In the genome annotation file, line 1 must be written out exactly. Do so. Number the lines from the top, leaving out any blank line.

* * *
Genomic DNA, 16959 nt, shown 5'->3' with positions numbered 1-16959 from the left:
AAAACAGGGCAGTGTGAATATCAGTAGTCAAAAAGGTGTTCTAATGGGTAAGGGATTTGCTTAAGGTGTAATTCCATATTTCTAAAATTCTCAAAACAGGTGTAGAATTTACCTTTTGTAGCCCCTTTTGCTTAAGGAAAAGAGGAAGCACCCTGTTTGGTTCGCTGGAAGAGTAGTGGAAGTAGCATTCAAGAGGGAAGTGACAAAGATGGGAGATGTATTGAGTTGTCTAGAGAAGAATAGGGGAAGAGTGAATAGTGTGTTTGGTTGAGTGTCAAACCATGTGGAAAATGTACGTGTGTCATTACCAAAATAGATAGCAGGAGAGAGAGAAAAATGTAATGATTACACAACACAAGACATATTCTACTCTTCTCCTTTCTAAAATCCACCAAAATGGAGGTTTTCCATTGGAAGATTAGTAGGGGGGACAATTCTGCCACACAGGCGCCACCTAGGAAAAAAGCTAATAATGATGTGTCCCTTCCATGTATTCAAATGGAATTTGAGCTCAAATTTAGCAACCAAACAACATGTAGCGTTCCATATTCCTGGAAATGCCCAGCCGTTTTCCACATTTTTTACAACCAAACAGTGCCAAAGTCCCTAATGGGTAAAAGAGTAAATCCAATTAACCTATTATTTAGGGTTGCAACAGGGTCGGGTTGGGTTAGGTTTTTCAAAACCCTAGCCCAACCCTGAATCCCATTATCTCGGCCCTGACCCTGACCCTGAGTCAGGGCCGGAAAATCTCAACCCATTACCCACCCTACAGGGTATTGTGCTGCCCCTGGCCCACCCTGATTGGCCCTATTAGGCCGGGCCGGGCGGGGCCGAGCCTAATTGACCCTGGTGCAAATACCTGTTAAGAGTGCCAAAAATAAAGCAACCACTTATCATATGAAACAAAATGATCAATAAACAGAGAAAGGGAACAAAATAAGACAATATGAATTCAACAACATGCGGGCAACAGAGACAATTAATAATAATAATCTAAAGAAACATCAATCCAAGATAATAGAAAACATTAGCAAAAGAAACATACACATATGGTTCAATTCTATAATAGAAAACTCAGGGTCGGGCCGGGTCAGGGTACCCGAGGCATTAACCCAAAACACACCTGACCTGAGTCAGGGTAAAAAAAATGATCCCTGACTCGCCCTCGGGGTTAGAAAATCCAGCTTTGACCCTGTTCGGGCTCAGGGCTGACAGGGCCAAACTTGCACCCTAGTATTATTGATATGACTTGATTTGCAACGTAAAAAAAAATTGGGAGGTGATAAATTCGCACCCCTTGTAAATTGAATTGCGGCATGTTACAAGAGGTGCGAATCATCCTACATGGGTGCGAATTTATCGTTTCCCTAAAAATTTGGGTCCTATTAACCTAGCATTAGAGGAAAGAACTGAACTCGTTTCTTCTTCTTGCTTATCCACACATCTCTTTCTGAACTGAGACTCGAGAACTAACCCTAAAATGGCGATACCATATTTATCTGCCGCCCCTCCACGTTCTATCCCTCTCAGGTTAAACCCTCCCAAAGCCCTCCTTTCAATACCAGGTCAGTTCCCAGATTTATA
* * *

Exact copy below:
Genomic DNA, 16959 nt, shown 5'->3' with positions numbered 1-16959 from the left: